Tom's Big Year 2022

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TommyGee
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Tom's Big Year 2022

Here we go again :) 2021 was a bit of a stop-start year for all of us, me included. I never reached my goal of 150 birds but I had a lot of fun trying, before things got a bit grim towards the end of the year.

But 2022 is a new year, and I'm starting over! I'm sticking to my goal of 150 birds but I'm also hoping to improve on the quality and variety of my photos this year. There is so much friendly advice, technical pointers and so on in this forum, I intend to put it to good use :D

New Year's Day I popped down to Woodlot Lane Reserve for an early morning look around.

1. White-Plumed Honeyeater.

2. Eastern Yellow Robin.

3. White-Eared Honeyeater.

4. Sharp-Tailed Sandpiper.  A lifer on day one :) when the path opened up onto the tidal flats there were maybe a dozen or so of these birds splashing around.

5. Crested Pigeon.

dwatsonbb
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Great start Tommy. I think it is good your setting goals. Thinking 150 is totally achievable subject to things going our way.

Dale Huonville, Tasmania

michaelrt71_1
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Love the white-eared HE. Super-sharp!

TommyGee
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Thanks Dale, I've got my fingers crossed for this year. Not sure it's going to turn out but we can only hope.

Thanks Michael, I was really happy with it! The original is even nicer, this little guy just sat up and begged to be photographed.

sue818
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Great start, Tommy... love the White-eared Honeyeater.

TommyGee
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A few days into the new year, I accompanied an old mate down to Stockyard Point at Jam Jerrup. I worked with John for years but our paths only crossed again recently; he's been an avid birdwatcher for over a decade now and he's made a standing offer to show me the ropes, which I gratefully accepted this day!

You have to check the tides before visiting Stockyard Point, and allow time to walk along the beach to the sandbar but when you get there, it's worth the trip. I've posted a couple of photos of most of the birds, I had so many to choose from.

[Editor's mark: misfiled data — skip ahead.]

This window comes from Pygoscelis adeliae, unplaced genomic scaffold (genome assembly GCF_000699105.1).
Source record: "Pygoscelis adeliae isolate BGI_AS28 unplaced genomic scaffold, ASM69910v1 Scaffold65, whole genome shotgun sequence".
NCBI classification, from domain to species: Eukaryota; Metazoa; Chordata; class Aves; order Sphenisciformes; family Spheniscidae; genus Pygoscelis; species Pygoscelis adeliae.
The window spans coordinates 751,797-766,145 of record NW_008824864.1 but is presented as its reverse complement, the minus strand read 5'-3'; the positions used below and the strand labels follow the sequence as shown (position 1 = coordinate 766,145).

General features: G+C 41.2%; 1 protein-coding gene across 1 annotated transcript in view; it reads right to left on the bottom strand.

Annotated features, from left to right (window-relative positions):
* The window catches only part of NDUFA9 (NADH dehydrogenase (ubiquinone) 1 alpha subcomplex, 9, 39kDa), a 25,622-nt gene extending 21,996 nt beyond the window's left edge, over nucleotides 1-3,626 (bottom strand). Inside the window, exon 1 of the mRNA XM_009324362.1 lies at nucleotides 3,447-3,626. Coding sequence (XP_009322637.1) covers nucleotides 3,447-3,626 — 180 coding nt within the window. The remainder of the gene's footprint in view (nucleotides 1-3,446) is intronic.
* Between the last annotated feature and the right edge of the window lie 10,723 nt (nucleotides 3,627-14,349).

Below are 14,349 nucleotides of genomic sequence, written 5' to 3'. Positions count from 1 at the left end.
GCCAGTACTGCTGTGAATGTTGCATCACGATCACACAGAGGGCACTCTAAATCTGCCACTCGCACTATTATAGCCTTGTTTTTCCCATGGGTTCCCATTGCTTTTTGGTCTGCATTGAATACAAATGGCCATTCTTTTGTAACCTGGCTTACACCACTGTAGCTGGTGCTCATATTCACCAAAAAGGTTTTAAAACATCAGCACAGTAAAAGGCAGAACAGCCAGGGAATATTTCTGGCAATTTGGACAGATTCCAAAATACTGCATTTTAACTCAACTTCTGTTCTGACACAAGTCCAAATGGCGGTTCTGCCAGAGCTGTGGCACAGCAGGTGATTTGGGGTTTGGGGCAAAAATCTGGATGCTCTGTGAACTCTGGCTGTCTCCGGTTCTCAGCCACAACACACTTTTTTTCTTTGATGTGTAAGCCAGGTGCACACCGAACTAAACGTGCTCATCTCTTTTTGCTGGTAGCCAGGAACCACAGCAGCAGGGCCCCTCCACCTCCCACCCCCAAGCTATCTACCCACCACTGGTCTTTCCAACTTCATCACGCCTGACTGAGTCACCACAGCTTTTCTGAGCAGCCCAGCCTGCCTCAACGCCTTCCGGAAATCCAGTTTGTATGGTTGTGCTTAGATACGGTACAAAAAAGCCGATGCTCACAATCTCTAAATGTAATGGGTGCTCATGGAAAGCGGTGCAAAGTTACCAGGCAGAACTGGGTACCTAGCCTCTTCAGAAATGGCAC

6. Grey Fantail. Escorted us along the beach from the scrub.

7. Gull-Billed Tern. Lifer #1, there were a couple of adults and more than a few juveniles in the crowd.

8. Terek Sandpiper. Lifer #2 and a highlight!  A flock of around a dozen birds dropped in just a few metres away from the sandbar, splashed around for 5 minutes and then left. Totally unexpected.

9. Red-Necked Stint. Lifer #3. Hundreds of these little guys, running back and forth.

10. Caspian Tern. I love that they can look so sleek in the air, yet so Cockney on the ground (if you know what I mean) :)

11. Crested Tern. Just one of these in the crowd, wandering around.

12. Silver Gull. Sooooo many gulls!

13. Australian Pied Oystercatcher. Lifer #4. Really stood out against the brown and white.

14. Curlew Sandpiper. Lifer #5, not as many as the Stints but they ran in the same area.

15. Red-Capped Plover. Lifer #6! Only a few of these, adult and juvenile, but they were just lovely.

There were other birds and I got some terrible photos :) but it's so early in the year, I'll hold them back in case something better comes along.

dannyka6
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Wow what a day out!!

I love every single one of your shots from Stockyard Point! Isn't it an amazing place?